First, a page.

Quote of the Day: a fabulous explanation of the interplay between stats and baseball’s human element

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Over at the Angels blog Halos Heaven, they’re interviewing their own writers so that readers can get to know them.  The man who goes by the name of Suboptimal was asked about his thoughts on the “stats vs. chemistry” debate. Or, as I took his answer to mean, the interplay between statistical analysis of baseball and coverage of the personality-based aspects of baseball by the traditional media.

In my view, there is a balance. You have to understand what happens in baseball in objective terms (the stats), but you also must know the limits of statistical analysis. Especially the fact that they do a way better job of explaining what happened as opposed to what is happening or what will happen in the future. Suboptimal seems to grok this concept quite well, and his answer is pretty much the best take on the basic problem I’ve ever read:

I like advanced metrics. As fans, we don’t have access to what happens inside the clubhouse. Unfortunately, the people who get paid to tell us what happens inside the clubhouse are autocratic, pretentious, and incoherent. Sabermetrics is a fantastic critique of bad sportswriting, bad broadcasting, and downright bad thinking. On the other hand, even though heavy stats are great for beating the shit out of bad ideas, it’s much harder to use them constructively. The system is built on correlations and probabilities, which can never predict the result of a single event like a critical late-inning pinch-hit appearance. The ebb and flow of the game is still a human drama, so I don’t think the “stats” and “chemistry” perspectives are necessarily in opposition, although many years of arguing has made them appear so.

I’d only add the words “some of” in between “unfortunately” and “the people” in that third sentence, but otherwise he’s spot on.

Things are way better than they used to be. A great many of the people covering games — especially the beat writers, who tend to skew younger — seamlessly blend stats and non-stat analysis and reporting, giving us a holistic view of things.  As is almost always the case in this world, however, you gotta beware of the people who believe that they and their fellow travelers have a monopoly on wisdom and who speak in absolutes.

Derek Norris signing with the Rays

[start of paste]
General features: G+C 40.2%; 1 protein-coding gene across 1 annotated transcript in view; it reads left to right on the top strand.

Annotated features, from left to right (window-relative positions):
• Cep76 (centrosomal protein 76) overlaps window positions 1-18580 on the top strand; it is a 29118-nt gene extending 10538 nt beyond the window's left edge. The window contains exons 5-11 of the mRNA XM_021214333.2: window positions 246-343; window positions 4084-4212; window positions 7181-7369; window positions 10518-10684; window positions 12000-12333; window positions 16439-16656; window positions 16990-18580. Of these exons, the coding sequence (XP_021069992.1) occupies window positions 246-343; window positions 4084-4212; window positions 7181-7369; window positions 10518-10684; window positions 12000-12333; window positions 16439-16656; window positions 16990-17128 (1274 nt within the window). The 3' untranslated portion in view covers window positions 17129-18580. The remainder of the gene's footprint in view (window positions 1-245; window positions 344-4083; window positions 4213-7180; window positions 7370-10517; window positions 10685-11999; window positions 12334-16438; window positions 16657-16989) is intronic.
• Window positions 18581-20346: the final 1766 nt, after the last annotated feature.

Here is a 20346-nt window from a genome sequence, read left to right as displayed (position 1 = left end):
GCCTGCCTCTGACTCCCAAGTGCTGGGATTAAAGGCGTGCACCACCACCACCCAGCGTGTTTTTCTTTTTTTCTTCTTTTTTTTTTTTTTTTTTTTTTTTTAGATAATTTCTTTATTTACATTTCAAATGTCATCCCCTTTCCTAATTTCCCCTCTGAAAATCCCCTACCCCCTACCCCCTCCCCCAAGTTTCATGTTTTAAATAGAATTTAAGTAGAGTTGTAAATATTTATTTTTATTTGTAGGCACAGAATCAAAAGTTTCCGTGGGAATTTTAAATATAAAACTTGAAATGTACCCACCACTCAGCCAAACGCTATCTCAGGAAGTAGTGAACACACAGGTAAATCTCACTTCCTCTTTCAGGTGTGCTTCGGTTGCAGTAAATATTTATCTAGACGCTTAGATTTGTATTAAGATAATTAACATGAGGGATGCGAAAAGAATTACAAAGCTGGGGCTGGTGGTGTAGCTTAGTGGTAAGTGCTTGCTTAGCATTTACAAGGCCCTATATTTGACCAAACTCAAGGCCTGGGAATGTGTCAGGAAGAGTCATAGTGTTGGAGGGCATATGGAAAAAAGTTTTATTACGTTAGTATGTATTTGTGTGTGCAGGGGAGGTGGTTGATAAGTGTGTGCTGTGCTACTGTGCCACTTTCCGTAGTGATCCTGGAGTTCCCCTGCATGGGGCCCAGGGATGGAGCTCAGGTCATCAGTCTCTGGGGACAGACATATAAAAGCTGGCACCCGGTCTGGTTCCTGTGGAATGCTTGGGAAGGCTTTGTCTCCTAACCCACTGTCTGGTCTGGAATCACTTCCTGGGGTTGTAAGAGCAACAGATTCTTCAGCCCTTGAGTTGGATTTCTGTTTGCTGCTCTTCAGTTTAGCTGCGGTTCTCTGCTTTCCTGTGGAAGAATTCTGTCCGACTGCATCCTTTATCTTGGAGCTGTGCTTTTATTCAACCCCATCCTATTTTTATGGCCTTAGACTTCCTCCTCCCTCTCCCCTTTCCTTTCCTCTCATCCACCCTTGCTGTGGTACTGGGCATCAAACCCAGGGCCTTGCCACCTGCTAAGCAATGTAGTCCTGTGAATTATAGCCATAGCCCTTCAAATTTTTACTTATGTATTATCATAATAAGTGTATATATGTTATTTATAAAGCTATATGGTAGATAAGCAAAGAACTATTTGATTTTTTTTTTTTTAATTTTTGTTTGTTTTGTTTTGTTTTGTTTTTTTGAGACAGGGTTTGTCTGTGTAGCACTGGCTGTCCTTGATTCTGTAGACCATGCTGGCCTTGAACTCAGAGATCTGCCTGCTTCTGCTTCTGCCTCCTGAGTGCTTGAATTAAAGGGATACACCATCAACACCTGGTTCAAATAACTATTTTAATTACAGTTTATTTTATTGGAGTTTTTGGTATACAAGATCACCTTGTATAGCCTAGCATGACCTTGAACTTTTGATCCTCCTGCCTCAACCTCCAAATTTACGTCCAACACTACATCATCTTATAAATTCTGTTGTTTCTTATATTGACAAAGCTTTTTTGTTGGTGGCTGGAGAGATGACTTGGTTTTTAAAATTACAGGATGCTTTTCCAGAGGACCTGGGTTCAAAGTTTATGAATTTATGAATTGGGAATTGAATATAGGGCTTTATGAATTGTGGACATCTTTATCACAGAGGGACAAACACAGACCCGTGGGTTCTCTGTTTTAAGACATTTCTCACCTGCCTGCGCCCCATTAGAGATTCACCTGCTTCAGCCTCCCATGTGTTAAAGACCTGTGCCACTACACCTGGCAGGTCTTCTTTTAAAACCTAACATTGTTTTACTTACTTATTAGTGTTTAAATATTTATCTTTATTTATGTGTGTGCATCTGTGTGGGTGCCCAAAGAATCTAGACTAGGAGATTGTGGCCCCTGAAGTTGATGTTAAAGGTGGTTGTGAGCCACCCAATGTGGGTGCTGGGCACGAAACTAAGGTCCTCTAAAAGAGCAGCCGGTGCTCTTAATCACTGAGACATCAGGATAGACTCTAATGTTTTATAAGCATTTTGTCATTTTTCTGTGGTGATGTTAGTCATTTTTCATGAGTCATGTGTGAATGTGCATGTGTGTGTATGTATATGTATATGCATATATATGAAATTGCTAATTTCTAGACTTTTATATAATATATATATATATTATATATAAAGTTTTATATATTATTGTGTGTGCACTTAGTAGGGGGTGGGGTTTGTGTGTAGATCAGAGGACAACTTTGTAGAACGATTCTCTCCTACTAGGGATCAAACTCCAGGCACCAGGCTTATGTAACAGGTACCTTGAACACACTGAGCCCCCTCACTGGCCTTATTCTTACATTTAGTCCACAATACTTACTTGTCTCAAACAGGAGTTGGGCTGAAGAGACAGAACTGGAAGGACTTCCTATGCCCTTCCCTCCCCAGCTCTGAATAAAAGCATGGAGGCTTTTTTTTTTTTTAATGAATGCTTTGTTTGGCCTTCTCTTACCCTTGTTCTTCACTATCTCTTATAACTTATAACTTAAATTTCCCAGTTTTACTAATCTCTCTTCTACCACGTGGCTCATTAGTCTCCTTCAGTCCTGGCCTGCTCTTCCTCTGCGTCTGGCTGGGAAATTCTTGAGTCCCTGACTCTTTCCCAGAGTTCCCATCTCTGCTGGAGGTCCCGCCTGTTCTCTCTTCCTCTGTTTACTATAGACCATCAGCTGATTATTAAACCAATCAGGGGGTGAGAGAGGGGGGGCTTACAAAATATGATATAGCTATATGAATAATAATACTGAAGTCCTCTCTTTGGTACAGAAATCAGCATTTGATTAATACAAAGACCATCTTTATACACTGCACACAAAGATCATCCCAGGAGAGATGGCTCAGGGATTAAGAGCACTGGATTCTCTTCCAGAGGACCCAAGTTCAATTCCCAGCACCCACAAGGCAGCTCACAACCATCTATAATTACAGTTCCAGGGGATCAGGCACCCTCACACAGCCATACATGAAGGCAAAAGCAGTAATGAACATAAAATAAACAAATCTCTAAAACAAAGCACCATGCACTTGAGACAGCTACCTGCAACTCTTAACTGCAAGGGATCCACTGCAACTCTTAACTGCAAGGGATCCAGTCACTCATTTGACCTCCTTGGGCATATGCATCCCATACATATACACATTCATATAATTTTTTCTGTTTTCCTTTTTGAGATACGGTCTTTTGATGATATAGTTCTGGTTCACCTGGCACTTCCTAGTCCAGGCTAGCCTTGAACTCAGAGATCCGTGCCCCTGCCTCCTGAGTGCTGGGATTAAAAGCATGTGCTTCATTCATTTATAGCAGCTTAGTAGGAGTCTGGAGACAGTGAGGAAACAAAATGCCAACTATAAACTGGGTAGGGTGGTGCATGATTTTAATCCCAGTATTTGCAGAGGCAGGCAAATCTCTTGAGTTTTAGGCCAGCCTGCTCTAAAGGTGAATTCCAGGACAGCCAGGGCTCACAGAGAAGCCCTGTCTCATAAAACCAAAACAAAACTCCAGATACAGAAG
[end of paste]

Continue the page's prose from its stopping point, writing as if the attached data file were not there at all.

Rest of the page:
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Yahoo Sports’ Tim Brown reports that Derek Norris is signing with the Tampa Bay Rays.

Norris was released by the Nationals nine days ago, made redundant by the Nats’ signing of Matt Wieters and by everyone sliding down a notch on the depth chart below him. Norris hit only .186/.255/.328 with 14 home runs and a .528 OPS for the Padres in 2016.

Still, there always seems to be a place for a backup catcher. For Norris that place is Tampa Bay.

The Braves are banning outside food. And they’re probably lying about why they’re doing it.

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Here’s a thing a lot of people don’t realize: there are a lot of ballparks that allow you to bring in outside food.

Not all of them, but a lot do. They don’t publicize it, obviously, because they want you to buy their expensive food, but if you go to the concessions policy page on most team’s websites, you can get the scoop. It often lists “soft-sided coolers” under “permitted items,” which is code for “yes, you can bring your own food in.” Some may specifically limit THAT to sealed plastic water bottles, but for the most part, if you can bring soft-sided coolers into the park, that means it’s OK to bring in grandma’s potato salad and a few sandwiches. They may check your coolers, of course, to make sure you’re not bringing in alcohol or whatever.

The Atlanta Braves have always allowed food into the ballpark. But thats going to change in shiny new Sun Trust Park. The AJC reports that the Braves have announced a new policy via which ticket holders will not be allowed to bring in outside food. Exceptions will be made for infant food and for special dietary restriction items.

Which, OK, it’s their park and their rules. If they want to cut out the PB&J for junior and force you to buy him a $9 “kids pack” — or if they want you to forego grandma’s potato salad to buy that pork chop sandwich we mentioned yesterday — that’s their choice. Everything else about the Braves new stadium has been about extracting money from fans, so why not the concessions policy too?

My beef with this is less about the policy. It’s about their stated reason for it:

The changes are a result of tighter security being put into place this season throughout the league, said the Braves spokesperson.

This, as the French say, is horses**t.

We know it is because not all teams are prohibiting outside food. If there are tighter security measures across the board, other teams are implementing them without the food restriction. Even the Yankees, who take security theater to extreme heights as it is, are still allowing fans to bring in their own food.

The Braves, I strongly suspect, are using these measures as an excuse to cut down on competition for their concessions. Which, like I said, go for it. Just be honest about what you’re doing and stop blaming “tightened security” for your cash grab.